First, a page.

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The History of King Cakes
In New Orleans revelry and religious tradition are the ties that bind during Mardi Gras. Thus, it’s not surprising that the origin of the modern King Cake can be traced back to the Middle Ages, when popular devotion during Christmas turned to the Three Wise Men, or Kings, who had followed a star and paid homage to Christ. Epiphany, the end of the Christmas celebration and the 12th night after the birth of Christ, came to be known as “Twelfth Night”, a time for pageants and giving special “King” presents to children.
Today in New Orleans, the King Cake is an oval-shaped braided coffee cake which is decorated with cinnamon sugar in the official Mardi Gras colors – gold (for power), green (faith), and purple (justice) – and contains a tiny plastic baby that has replaced the coin used in medieval times. The person that gets the slice of cake with the baby in it must host the next party; at some parties, they are crowned king or queen. The cake, a gift shared by family, friends and revelers alike, is eaten between the Twelfth Night and Fat Tuesday, the beginning of Lent. However, the cake often begins appearing during Christmas.
The History of Mardi Gras
The celebration of Mardi Gras came to North America from France where it had been celebrated since the Middle Ages. In 1699, French explorer Iberville and his men explored the Mississippi River from the Gulf of Mexico. On a spot 60 miles south of the present location of New Orleans, they set up camp on the river’s West Bank. Knowing that the day, March 3, was being celebrated as a major holiday in Paris, they christened the site Point du Mardi Gras.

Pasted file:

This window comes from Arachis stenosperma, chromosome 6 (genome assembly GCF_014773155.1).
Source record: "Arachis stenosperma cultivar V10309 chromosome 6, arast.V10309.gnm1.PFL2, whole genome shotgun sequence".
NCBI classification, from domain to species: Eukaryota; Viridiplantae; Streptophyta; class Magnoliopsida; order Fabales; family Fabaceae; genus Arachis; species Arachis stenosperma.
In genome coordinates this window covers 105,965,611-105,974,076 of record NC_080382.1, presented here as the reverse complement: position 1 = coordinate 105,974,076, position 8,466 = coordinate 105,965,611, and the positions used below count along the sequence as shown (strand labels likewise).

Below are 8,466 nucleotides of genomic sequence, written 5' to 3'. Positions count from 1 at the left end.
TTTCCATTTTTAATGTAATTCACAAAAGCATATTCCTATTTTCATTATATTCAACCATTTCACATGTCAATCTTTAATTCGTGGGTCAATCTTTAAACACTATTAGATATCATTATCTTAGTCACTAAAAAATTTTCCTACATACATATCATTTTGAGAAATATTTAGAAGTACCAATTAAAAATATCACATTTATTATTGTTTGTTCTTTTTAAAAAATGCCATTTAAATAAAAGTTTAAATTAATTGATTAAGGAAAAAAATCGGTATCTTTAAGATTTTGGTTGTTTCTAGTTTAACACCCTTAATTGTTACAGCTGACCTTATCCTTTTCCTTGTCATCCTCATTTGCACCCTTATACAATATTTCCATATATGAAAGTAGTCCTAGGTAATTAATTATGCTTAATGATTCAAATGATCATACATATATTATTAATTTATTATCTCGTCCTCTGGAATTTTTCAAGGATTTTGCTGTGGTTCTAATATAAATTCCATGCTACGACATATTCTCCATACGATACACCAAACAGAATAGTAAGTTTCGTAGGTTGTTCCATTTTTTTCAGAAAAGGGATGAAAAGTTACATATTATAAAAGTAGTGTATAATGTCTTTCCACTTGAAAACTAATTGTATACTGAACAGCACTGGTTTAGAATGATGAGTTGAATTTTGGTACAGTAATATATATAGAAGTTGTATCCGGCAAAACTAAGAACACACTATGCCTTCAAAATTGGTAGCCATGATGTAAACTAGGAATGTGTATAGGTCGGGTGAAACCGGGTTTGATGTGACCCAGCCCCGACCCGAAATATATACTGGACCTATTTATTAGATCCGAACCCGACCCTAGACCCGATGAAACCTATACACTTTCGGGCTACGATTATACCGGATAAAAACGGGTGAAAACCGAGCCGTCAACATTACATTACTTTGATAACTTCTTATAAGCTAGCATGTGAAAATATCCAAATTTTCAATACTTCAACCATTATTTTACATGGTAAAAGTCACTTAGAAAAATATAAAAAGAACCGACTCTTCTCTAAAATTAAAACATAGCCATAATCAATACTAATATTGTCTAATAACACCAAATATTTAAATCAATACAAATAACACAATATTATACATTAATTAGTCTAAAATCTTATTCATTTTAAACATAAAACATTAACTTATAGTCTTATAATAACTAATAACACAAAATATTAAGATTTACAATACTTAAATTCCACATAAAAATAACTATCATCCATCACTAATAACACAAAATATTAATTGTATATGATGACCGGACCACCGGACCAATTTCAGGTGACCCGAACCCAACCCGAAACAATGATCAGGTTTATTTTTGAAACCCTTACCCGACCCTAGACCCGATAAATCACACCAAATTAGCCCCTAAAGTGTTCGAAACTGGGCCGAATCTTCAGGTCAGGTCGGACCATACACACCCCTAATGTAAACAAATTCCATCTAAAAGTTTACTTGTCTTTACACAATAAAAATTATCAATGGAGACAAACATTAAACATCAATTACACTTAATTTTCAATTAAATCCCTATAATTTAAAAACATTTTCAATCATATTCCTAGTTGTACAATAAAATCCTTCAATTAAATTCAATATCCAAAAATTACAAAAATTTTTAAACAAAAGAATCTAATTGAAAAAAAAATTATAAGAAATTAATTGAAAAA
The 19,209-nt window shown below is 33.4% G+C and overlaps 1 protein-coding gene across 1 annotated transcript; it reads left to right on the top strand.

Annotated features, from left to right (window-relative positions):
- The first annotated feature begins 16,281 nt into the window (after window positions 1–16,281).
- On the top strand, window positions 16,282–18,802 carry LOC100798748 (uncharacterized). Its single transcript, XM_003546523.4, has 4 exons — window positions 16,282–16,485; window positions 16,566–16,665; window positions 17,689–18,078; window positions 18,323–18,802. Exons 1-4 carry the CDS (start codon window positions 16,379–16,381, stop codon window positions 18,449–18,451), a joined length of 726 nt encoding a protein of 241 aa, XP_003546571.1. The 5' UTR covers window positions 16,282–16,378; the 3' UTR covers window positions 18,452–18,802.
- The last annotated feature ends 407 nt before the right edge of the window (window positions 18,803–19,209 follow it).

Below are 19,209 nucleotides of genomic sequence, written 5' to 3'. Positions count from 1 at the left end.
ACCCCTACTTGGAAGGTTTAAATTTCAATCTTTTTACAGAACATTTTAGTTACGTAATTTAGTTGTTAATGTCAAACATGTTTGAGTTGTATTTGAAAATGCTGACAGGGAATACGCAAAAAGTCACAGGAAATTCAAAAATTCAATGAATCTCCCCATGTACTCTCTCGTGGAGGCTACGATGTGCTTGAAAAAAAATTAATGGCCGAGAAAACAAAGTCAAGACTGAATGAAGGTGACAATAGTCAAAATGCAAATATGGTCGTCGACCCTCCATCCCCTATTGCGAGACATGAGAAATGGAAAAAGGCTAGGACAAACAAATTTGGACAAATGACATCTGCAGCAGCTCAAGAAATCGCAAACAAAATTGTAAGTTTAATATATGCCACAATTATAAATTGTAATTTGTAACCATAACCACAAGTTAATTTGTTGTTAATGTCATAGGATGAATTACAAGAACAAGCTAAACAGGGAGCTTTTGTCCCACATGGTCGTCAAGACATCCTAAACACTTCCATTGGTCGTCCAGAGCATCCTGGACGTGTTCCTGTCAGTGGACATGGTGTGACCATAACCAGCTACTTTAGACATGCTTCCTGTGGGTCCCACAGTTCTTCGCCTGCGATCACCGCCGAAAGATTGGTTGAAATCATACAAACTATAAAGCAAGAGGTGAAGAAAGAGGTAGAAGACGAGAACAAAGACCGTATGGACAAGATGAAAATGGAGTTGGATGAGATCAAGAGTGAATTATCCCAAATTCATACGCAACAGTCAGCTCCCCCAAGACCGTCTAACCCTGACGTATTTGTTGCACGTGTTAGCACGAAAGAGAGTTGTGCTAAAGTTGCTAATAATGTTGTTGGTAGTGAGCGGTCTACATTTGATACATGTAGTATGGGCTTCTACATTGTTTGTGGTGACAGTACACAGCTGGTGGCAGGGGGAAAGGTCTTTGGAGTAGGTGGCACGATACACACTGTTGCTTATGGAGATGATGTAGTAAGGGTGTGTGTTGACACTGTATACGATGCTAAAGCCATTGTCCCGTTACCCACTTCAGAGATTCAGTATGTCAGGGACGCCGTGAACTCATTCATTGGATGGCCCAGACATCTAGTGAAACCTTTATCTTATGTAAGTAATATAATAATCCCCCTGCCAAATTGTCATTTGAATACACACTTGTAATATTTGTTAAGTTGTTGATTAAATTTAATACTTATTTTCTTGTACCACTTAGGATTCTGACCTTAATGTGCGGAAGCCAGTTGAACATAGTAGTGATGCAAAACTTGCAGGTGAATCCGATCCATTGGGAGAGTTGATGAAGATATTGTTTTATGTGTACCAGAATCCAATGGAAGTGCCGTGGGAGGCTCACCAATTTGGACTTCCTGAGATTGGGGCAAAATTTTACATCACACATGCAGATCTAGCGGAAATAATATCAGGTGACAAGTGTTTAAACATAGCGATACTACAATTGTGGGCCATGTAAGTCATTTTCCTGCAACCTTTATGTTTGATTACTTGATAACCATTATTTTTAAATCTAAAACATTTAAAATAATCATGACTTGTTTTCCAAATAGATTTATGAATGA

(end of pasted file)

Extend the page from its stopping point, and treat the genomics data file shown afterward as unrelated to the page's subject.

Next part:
In the early 19th Century, the public celebration of Mardi Gras consisted mainly of maskers on foot, in carriages and on horseback. In 1837, a costumed group of revelers walked in the first documented “parade”, but the violent behavior of maskers during the next two decades caused the press to call for an end to Mardi Gras. Fortunately, six New Orleanians who were former members of the Cowbellians, a group that presented New Years Eve parades in Mobile, Al, saved the New Orleans Mardi Gras by forming the Comus organization in 1857. The men beautified the celebration and proved that it could be enjoyed in a safe manner. Comus coined the word “Krewe” and established several Mardi Gras traditions by forming a secret Carnival society, choosing a mythological namesake, presenting a themed parade with floats and costumed maskers, and staging a tableau ball following its parade.
Carnival’s growth has continued throughout the years with the birth and death of many parading Krewes. More than one dozen clubs have featured celebrities in their parades. Doubloons lost some of their luster as several Krewes stopped minting them. Krewe-emblemed throws of every imaginable variety gained popularity, however, with imprinted cups leading the pack. Perhaps the greatest change in Mardi Gras has been the tremendous increase in tourism during the Carnival season. Conventions which once had avoided New Orleans at Mardi Gras, used the celebration as a reason to assemble here. International media attention in focused on Mardi Gras, with camera crews from Japan, Europe and Latin America showcasing the festivities. Mardi Gras has become a year-round industry as more off season conventions experienced the joys of Carnival when they were treated to mini-parades and repeat balls held in the city’s convention facilities.